We continue our Kickin’ Back Employee Series, with Stacey Reynolds.
Stacy began at Fire-Dex as a sewer and through training over the years and “a tremendous amount of support,” she is now a Design Technician.
“I get to work on creating new products or options from start to finish through the NPOR process,” said Stacy. “I never get bored! My favorite part of my job is working on the new designs and improvements to our gear.”
How Fire-Dex Is Better Than Its Competitors
“Aside from the simple fact that it’s better because I work here, it’s the best because we listen to our customers and we give them what they ask for. I know this because that is my job!”
Advice To Fire-Dex Clients
“Don’t be afraid to ask. If we don’t offer a pocket or option, ask us.”
Four Things You Didn’t Know About Stacy
- “I love fishing! I even bait my own hook and take the fish off, unless it’s a catfish or has teeth.”
- “I used to want to be a model but I have given that dream up to be a fashion designer.”
- “I didn’t know how to sew before I started working at Fire-Dex.”
- She’s a scrapbooker. “I love taking pictures and putting them in an album with lots of details and creativity.”
Coke or Pepsi?
For years bucket brigades served as the best method for transporting water to extinguish a fire—at least until hand pumpers came on the scene. These were actually more like hand tubs with long, parallel handles, and they required many volunteers to pump up and down rapidly in an effort to continuously transport water from the tub. Although they were a giant step up from the old bucket brigades, the hand pumpers were limited as people quickly grew tired from the pumping. Nevertheless, they were widely used throughout the 1700s.
Enter the steam pumper, a major advancement that first appeared in the United States in 1840. The steam pumper, with its ability to supply continuous water, did so without using human muscle. As steam pumpers became more widespread, fewer volunteer firefighters were needed in major cities. Instead, the first paid fire departments emerged. Beginning in Cincinnati in 1853, paid firefighters ushered in an era of firefighting that included new concepts and inventions and widespread technological advances. These included the telegraph alarm system, alarm box running assignment cards, sliding fire poles—and horses. The entire landscape of firefighting was changing.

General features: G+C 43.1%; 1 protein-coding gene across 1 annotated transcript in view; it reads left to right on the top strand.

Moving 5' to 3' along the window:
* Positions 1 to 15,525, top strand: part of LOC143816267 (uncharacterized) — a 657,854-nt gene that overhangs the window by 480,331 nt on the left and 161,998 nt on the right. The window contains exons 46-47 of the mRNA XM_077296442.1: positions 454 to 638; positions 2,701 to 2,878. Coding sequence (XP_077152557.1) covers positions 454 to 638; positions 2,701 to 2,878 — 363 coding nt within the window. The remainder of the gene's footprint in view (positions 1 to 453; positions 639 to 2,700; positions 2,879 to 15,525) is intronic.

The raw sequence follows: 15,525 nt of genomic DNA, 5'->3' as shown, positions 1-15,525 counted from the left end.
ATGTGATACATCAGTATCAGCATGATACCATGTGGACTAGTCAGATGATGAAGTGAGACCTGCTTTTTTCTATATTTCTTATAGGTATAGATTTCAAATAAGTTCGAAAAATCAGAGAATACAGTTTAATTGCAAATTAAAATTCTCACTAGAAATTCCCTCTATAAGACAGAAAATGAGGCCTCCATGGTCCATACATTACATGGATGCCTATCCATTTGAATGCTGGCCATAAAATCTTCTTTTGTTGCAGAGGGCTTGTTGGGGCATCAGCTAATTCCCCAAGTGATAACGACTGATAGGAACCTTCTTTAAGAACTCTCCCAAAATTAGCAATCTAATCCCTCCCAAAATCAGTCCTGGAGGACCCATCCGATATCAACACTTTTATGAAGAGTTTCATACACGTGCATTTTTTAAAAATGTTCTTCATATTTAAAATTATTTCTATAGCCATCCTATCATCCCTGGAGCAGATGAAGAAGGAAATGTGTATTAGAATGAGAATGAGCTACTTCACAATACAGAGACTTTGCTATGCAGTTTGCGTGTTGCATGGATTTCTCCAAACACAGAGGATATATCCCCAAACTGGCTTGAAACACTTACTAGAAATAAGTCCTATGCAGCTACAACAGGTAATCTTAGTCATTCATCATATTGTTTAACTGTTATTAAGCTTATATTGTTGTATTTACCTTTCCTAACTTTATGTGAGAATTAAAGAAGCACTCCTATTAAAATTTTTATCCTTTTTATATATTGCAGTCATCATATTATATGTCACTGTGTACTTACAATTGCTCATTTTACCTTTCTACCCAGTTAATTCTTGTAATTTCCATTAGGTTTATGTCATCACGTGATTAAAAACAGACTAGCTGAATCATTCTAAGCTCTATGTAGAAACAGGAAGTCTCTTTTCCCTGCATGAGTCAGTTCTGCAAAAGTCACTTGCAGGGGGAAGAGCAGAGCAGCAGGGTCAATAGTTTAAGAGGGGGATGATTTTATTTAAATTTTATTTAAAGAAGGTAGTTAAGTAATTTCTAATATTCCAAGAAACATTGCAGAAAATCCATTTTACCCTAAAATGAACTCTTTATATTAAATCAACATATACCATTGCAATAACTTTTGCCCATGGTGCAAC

Photo from the FASNY Museum of a hand drawn apparatus that was later converted to a horse drawn apparatus.
The “Kickin’ It…Summer 2011” Fire-Dex leather fire boot promotion continues. Take 33 seconds, enjoy the music, check out our boots and see the question at the end. We want to know “where your fire boots went today!”
Have fun and keep it clean. Good luck!
And, the winner is……Brian Berry! Congratulations, Brian!
We picked our top 10 favorites, put the names in a boot (of course), and pulled out Brian’s name. There were many funny, creative captions. Our favorites were:
- Adam: “Last one to the end has to buy ice cream for everyone at the Fire-Dex booth for FDIC 2012.”
- Mike: “Got boots?”
- Jason: “I tried these boots on at FDIC. These boots are too comfortable for work boots. If you are “Kickin’ It” in these boots, you’re kicking back and relaxing.”
- Brian: ”I made a mess. You’re gonna need some gloves, turnout gear, an SCBA and these boots.”
- Jennifer: “Mommy wears the boots in our family!”